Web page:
Let's approach it from this use case: Your organization only permits its caching DNS servers to make DNS queries to the internet. You detect that a workstation is attempting to make DNS queries to Chinese DNS servers directly, despite its settings pointing it to your internal DNS servers.

Carbon Black is installed on every workstation, and therefore those DNS queries are logged, including what process is making them. Carbon Black has already submitted the executable to VT and shows that no AV detected it as malware (knock me over with a feather).

Whatever your feelings about VT, CB uses it as part of what it does; a tool in the tool bag. Even if you take away the VT component, before you can even react to the alert of a host making its own DNS queries (from the running Malware), a simple query to CB and you have the process making them. So what? So you didn't have to locate that process, it was done for you. The potential time savings alone answers the ROI question.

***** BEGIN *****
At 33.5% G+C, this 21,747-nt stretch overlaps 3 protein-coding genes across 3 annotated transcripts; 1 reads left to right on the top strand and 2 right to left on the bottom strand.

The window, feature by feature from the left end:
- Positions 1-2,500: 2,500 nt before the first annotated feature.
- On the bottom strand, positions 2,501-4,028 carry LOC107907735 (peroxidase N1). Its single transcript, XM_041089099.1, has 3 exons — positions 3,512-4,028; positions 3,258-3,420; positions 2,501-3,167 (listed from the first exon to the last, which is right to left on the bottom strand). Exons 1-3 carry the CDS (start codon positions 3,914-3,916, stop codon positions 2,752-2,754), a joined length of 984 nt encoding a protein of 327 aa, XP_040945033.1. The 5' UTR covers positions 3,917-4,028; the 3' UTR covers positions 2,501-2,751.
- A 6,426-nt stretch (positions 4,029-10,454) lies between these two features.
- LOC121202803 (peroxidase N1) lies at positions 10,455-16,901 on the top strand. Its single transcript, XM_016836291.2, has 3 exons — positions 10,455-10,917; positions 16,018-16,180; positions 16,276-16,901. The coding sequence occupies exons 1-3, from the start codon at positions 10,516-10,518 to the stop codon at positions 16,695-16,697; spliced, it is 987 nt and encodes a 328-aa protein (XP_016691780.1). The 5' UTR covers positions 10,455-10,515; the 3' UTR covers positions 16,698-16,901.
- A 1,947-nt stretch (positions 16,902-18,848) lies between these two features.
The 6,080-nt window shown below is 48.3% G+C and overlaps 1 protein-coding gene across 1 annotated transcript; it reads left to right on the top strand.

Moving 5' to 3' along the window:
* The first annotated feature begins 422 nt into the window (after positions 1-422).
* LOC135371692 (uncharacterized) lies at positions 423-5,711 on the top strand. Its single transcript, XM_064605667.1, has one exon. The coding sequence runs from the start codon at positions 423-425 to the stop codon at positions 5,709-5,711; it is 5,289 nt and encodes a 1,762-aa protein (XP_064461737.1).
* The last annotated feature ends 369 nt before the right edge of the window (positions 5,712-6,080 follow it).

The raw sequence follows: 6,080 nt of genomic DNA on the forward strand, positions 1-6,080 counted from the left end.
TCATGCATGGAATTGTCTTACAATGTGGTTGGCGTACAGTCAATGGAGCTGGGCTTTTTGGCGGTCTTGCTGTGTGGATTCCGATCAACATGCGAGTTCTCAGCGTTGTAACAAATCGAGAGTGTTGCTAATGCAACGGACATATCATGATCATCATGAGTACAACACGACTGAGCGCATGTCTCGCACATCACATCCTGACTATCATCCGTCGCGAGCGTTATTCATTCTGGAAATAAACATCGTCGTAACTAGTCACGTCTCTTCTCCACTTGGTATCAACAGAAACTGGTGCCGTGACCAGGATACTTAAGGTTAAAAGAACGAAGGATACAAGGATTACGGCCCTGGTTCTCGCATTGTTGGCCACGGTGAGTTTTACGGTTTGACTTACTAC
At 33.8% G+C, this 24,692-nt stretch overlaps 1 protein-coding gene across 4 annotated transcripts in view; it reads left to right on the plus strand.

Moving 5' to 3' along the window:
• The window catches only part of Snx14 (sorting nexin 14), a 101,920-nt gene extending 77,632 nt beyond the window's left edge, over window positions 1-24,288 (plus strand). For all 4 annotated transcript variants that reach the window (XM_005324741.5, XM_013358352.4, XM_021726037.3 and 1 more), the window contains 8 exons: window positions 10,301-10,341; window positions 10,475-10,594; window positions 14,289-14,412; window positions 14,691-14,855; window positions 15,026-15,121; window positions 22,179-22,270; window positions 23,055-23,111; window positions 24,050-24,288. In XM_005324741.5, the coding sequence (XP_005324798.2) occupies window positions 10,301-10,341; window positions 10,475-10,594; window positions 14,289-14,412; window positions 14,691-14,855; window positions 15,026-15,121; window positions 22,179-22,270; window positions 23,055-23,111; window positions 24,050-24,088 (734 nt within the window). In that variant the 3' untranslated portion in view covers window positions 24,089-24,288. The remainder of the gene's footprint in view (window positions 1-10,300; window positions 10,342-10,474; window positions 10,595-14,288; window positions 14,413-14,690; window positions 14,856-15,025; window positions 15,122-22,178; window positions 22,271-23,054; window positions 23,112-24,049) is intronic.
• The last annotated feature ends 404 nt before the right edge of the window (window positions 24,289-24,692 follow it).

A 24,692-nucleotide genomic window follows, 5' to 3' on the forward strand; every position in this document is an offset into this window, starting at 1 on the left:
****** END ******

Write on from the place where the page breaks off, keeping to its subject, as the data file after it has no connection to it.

For $2/mo per host, CB does that and much more. I have no affiliation with, nor am I a CB customer....yet, but before you post a preposition ending statement 'who I never heard of', why don't you give it a try, and see that what AV doesn't catch - sophisticated APT malware.

Then, you can snag the binary (which your AV did not detect), upload it to anubis.iseclab.org (Ever heard of them, worldly security guy??) where they run the binary, or binary + DLLs (or even a suspect URL) on a clean VM and records all of its activities. Surprise, surprise.....it monitors every key on the keyboard, lists files and reg keys created/modified/deleted, the PCAP provided shows all its network communications, and......well, go ahead, give it a try. There's more info than I care to get into here.